“But you ain’t ever had my cornbread….”

I expect I might get a few “she’s an idiot, bless her heart”s for this one. I’m sort of messing around with one of the quintessential elements of a regional cuisine; but I have my reasons.

Although I hail from Atlanta, Georgia, and although my Southern roots spread deep and wide, my childhood did not really establish me with the fundamentals that constitute the canon of “real Southern cooking”. We didn’t eat pork  (so no BBQ) or seafood, we didn’t fry anything, and we weren’t allowed to eat white sugar. I knew more about tofu, bean sprouts, and carob (which in my opinion is the devil’s sorry substitute for chocolate) than I did about catfish or country ham or peach ice cream.  Our biscuits usually had whole wheat in them, and our (freshly ground before our eyes at the health food store) peanut butter sandwiches on whole wheat bread were PB&”M” for molasses instead of “J” for jelly.

This lack of orthodoxy in my education has enabled me to come away without a dogmatic position on what constitutes “real Southern cornbread.”  I do prefer a crispier cornbread, made in a cast iron skillet, to the cakier moister versions I’ve tried. But I don’t like cornbread so gritty that it feels like a mouthful of sand crunching between my teeth. And while I don’t want it sweet, I don’t mind a little sugar in the mix. This sort of precluded most buttermilk-based recipes also, since they are subtly sour.

I tried the ATK Best Recipes version, probably a pretty classic Southern style cornbread that involves pouring boiling water over part of the cornmeal to make a mush before mixing it into the rest of the ingredients.  While it does enhance the corniness of the flavor, it left me wanting more. I’ve always used a little milk in cornbread; I thought about substituting milk for water in which case I could heat the cornmeal in the milk and which honestly, I’m not going to do, one of the chief benefits of a quick bread being its quickness.

There were a few dismal failures, not even worth mentioning in detail, but I did have the foresight to write “not good” in pencil next to the cornbread recipe in one cookbook to save myself the trouble next time.

My next good attempt was with the 1931 edition of The Joy of Cooking’s “Method I.” for cornbread.  The recipe itself has a pleasing symmetry – ¾ cup flour, ¾ cup cornmeal, and ¾ cup milk – that is helpful to the “number remembering deficients” among us (me).

It was still a little on the gritty side for me, so I modified it ever so slightly, using half cornmeal and half corn flour (very fine cornmeal, not cornstarch) to make up ¾ cup. The recipe also stipulates an 8×8 square pan, but I use a buttered and pre-heated cast iron skillet.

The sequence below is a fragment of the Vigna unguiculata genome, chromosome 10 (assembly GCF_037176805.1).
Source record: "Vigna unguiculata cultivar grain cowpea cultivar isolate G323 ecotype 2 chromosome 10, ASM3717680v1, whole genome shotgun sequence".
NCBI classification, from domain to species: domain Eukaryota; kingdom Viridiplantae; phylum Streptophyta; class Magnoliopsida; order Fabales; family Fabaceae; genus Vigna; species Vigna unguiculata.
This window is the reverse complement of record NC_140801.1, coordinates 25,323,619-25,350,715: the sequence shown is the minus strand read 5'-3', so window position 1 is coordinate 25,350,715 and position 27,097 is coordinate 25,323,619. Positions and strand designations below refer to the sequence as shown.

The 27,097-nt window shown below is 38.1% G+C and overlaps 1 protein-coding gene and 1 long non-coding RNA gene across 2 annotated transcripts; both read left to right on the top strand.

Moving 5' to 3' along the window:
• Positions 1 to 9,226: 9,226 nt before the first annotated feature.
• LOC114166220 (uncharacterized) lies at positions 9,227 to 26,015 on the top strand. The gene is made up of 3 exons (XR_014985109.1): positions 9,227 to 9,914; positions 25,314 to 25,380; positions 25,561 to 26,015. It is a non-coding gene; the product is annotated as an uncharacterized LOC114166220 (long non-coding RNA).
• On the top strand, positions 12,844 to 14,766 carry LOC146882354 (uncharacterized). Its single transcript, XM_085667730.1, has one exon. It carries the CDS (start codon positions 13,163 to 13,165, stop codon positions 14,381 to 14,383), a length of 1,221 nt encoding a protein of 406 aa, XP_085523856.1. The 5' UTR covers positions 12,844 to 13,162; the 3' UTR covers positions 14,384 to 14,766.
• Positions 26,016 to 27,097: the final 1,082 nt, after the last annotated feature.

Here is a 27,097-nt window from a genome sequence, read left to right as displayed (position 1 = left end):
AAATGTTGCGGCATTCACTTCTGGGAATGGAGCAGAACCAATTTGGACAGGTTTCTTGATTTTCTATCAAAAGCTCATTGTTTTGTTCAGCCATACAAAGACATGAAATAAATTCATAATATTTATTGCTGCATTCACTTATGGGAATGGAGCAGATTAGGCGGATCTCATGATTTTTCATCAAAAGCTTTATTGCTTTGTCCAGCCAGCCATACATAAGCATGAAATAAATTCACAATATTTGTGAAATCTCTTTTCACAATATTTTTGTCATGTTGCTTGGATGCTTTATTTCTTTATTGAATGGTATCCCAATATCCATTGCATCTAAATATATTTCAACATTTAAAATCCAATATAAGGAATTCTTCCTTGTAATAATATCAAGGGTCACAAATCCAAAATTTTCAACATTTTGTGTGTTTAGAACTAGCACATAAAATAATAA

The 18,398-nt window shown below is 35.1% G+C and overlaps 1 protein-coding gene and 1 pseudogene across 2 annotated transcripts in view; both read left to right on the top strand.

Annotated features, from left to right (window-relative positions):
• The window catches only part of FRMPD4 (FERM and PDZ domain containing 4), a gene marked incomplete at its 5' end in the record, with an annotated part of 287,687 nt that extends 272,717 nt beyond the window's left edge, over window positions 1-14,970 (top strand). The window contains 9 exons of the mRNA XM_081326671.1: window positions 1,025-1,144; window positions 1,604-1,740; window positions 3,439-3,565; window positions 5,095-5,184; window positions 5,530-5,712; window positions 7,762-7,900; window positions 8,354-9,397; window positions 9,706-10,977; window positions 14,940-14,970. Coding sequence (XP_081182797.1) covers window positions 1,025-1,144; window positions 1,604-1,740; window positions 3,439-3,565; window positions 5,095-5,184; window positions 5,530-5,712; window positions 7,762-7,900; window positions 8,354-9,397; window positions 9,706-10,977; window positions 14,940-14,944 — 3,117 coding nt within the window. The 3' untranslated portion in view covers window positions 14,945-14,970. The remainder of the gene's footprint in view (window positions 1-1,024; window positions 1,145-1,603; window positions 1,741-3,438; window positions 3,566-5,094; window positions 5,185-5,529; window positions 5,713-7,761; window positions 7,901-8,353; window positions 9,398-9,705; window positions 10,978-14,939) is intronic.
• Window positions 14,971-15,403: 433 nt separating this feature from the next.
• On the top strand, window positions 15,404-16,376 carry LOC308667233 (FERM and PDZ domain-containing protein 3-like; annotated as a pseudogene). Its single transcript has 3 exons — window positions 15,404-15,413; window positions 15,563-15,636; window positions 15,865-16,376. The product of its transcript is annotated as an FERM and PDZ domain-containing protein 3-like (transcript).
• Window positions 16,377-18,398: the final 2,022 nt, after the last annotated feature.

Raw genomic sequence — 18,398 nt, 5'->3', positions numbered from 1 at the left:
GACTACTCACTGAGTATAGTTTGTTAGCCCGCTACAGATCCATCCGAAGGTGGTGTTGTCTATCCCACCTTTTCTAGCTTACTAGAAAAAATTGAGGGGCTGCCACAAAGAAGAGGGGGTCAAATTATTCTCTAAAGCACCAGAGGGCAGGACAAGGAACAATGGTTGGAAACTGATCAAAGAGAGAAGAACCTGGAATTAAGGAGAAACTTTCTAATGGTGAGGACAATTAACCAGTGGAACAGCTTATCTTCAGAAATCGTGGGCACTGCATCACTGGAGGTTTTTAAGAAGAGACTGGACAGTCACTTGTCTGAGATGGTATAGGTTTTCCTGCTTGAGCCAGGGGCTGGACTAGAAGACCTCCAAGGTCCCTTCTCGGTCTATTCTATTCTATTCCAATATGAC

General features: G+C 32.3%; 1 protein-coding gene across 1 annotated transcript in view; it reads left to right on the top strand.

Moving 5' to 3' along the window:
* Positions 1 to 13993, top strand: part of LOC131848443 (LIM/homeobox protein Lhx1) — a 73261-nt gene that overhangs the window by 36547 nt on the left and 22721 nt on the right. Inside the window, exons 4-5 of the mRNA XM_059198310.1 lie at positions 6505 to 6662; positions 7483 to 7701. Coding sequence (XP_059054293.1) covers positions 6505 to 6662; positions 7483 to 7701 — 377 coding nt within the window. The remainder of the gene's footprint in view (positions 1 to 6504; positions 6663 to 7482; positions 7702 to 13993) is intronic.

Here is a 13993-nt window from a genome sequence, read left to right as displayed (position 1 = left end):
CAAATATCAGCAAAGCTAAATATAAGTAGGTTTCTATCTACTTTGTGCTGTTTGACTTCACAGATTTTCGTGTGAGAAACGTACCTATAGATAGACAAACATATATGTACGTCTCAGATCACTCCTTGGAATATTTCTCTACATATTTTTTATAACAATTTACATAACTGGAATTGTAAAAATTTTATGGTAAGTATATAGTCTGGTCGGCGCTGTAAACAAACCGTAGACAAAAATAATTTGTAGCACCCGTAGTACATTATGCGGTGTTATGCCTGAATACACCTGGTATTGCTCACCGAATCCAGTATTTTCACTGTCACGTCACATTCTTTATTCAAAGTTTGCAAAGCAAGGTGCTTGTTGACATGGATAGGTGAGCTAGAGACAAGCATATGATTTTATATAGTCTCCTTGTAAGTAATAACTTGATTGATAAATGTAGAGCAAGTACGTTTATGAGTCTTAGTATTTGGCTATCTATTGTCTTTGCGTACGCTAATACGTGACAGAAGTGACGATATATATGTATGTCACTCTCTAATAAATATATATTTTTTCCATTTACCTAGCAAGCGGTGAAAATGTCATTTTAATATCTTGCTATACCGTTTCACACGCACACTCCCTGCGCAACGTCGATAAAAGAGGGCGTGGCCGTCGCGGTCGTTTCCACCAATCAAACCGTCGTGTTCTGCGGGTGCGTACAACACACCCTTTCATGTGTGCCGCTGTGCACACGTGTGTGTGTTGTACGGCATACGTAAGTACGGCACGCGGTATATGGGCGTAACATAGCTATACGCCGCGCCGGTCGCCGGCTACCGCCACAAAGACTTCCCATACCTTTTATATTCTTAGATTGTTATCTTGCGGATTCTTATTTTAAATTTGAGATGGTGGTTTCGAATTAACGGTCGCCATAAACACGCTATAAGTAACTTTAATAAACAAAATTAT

So, with minor adjustments, here is The Joy of Cooking‘s

Corn Bread

Method I.

Heat the oven to 425° Grease or butter a cast iron skillet. Five minutes before the batter is ready to bake, place the pan in the oven until it becomes sizzling hot.

Mix:

¾ cup all-purpose flour

2 ½ teaspoons baking powder

4 teaspoons sugar

¾ teaspoon salt

¾ cup cornmeal (made up of half cornmeal and half corn flour)

In a separate bowl, beat together

1 egg

2-3 tablespoons melted butter of bacon fat

¾ cup milk

Pour the liquid ingredients into the dry, mixing minimally. Pour the batter into the hot skillet and bake at 425° for about 25 minutes.

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8 thoughts on ““But you ain’t ever had my cornbread….”

  1. First off nice subject line. I love my DMB (and a “dirty” song at that). Second, I should have my mama send her cornbread recipes. What I judge all other by (however unfairly). The best is the one with jalapeños. Yum!!! Always made in a skillet.

  2. Ma makes excellent cornbread… Don’t forget to heat the skillet sizzling hot with a little oil before you pour in the batter so the outside is perfectly crispy.

  3. Your description of your cornbread preference was what you grew up eating. Sometimes the flour added though was wholewheat. We would cut a pie piece shaped slice, break it open, put real butter in it, and drizzle honey on top of that. BTW I also have Mrs. Gibson’s recipe. God blessed her heart. And ours with her. She used the hot greased skillet method in her 1830’s kitchen.

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